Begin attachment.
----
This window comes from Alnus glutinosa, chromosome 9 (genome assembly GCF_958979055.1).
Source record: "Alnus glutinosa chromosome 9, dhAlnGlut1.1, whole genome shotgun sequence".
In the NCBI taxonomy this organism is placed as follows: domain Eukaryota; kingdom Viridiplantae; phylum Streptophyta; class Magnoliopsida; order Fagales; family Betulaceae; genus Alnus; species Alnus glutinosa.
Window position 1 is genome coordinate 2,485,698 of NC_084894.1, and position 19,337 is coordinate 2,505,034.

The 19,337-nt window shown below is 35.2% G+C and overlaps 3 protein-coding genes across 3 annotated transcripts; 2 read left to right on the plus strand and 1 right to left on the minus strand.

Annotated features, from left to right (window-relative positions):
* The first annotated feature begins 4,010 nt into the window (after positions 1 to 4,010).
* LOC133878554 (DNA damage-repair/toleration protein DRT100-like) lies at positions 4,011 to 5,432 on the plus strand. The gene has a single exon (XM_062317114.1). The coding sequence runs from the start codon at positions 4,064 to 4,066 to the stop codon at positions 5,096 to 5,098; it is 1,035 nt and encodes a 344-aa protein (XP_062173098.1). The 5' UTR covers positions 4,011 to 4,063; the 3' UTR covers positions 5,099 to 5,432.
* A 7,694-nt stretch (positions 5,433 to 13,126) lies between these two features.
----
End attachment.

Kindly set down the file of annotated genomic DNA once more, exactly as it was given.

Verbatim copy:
This window comes from Alnus glutinosa, chromosome 9 (genome assembly GCF_958979055.1).
Source record: "Alnus glutinosa chromosome 9, dhAlnGlut1.1, whole genome shotgun sequence".
In the NCBI taxonomy this organism is placed as follows: domain Eukaryota; kingdom Viridiplantae; phylum Streptophyta; class Magnoliopsida; order Fagales; family Betulaceae; genus Alnus; species Alnus glutinosa.
Window position 1 is genome coordinate 2,485,698 of NC_084894.1, and position 19,337 is coordinate 2,505,034.

The 19,337-nt window shown below is 35.2% G+C and overlaps 3 protein-coding genes across 3 annotated transcripts; 2 read left to right on the plus strand and 1 right to left on the minus strand.

Annotated features, from left to right (window-relative positions):
* The first annotated feature begins 4,010 nt into the window (after positions 1 to 4,010).
* LOC133878554 (DNA damage-repair/toleration protein DRT100-like) lies at positions 4,011 to 5,432 on the plus strand. The gene has a single exon (XM_062317114.1). The coding sequence runs from the start codon at positions 4,064 to 4,066 to the stop codon at positions 5,096 to 5,098; it is 1,035 nt and encodes a 344-aa protein (XP_062173098.1). The 5' UTR covers positions 4,011 to 4,063; the 3' UTR covers positions 5,099 to 5,432.
* A 7,694-nt stretch (positions 5,433 to 13,126) lies between these two features.